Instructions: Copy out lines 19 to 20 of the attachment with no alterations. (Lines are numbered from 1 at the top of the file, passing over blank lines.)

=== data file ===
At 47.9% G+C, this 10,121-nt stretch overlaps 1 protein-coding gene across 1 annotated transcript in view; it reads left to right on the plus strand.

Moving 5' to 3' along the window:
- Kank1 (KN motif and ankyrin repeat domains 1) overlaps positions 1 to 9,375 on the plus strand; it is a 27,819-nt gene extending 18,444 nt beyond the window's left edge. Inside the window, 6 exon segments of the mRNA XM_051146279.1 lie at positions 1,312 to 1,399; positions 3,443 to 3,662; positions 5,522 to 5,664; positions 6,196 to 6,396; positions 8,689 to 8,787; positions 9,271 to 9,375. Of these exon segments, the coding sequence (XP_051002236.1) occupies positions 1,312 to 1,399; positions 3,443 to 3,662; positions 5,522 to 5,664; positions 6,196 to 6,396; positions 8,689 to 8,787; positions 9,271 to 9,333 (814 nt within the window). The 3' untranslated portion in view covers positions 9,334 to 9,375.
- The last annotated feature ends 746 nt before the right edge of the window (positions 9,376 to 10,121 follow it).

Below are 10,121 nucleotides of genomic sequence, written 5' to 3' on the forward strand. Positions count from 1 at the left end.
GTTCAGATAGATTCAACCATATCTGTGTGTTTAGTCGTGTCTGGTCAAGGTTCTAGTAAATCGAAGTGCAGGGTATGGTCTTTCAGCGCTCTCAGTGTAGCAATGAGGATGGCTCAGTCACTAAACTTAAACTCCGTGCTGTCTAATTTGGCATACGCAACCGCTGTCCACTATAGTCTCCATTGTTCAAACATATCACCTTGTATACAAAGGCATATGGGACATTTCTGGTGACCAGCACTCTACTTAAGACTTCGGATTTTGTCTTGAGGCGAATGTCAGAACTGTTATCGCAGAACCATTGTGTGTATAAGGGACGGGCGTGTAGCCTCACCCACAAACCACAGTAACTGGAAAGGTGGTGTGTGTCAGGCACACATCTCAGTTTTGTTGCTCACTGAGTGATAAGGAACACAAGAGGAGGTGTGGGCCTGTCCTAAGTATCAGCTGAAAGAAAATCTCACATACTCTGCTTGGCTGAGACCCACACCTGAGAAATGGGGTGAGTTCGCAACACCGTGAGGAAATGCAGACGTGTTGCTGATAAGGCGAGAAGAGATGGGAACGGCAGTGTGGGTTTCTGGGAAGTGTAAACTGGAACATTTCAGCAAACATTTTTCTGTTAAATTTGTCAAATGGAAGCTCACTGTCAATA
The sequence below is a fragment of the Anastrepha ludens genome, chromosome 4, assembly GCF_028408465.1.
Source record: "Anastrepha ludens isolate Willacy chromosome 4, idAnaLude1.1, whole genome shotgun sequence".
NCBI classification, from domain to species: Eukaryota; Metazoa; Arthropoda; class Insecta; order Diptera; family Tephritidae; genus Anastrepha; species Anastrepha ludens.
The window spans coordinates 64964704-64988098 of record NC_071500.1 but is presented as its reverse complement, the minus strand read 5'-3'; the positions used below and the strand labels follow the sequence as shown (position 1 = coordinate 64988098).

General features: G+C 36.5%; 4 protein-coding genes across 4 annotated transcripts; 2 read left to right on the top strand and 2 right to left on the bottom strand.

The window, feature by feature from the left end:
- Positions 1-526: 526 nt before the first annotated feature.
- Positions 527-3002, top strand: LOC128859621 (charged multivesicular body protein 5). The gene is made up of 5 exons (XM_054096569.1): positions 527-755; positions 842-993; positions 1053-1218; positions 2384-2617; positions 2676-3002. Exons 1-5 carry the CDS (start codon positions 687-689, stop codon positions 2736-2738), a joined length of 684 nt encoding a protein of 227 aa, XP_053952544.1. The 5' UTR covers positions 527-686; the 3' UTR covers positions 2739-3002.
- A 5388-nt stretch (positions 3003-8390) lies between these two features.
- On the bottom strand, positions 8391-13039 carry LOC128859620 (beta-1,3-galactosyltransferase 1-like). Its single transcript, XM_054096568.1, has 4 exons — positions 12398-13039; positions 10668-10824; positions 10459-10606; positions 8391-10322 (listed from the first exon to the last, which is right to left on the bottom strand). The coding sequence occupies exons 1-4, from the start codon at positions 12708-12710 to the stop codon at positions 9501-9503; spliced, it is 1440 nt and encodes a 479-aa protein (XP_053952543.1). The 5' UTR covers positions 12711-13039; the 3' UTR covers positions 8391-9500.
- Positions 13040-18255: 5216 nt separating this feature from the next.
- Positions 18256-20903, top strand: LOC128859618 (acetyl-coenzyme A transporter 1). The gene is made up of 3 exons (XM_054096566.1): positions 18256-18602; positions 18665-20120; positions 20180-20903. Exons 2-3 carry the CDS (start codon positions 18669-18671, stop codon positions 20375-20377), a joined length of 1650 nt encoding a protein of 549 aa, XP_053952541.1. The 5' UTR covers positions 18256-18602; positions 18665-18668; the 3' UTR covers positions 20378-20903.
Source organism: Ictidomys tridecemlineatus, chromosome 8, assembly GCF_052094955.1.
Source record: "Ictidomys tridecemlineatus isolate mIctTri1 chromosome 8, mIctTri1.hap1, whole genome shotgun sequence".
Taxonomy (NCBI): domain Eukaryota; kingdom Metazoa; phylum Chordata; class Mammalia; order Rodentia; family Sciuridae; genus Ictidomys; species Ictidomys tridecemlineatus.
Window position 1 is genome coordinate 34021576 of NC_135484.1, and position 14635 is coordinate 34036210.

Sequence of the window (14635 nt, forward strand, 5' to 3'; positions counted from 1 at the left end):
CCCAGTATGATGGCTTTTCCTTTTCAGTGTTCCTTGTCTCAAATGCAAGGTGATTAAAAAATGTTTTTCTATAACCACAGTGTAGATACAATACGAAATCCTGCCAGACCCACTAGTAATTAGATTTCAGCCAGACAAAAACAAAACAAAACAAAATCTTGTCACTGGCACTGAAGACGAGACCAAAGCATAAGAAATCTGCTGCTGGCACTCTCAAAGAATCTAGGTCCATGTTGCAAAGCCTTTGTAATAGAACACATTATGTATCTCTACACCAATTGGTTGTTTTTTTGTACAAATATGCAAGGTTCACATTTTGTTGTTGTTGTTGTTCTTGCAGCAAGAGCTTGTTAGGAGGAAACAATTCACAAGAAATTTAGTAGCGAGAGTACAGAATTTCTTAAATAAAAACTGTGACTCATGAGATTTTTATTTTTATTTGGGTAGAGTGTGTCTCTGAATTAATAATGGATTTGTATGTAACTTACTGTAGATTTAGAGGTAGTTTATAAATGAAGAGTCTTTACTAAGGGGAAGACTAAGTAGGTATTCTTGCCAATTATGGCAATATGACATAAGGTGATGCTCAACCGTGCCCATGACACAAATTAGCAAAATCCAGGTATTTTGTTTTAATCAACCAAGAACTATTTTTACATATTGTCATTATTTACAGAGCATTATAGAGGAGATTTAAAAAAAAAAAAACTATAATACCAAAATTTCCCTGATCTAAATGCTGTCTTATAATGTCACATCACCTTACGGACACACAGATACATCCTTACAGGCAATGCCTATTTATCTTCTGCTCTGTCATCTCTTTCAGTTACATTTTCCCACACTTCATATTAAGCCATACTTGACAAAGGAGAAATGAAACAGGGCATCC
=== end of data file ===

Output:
Source organism: Ictidomys tridecemlineatus, chromosome 8, assembly GCF_052094955.1.
Source record: "Ictidomys tridecemlineatus isolate mIctTri1 chromosome 8, mIctTri1.hap1, whole genome shotgun sequence".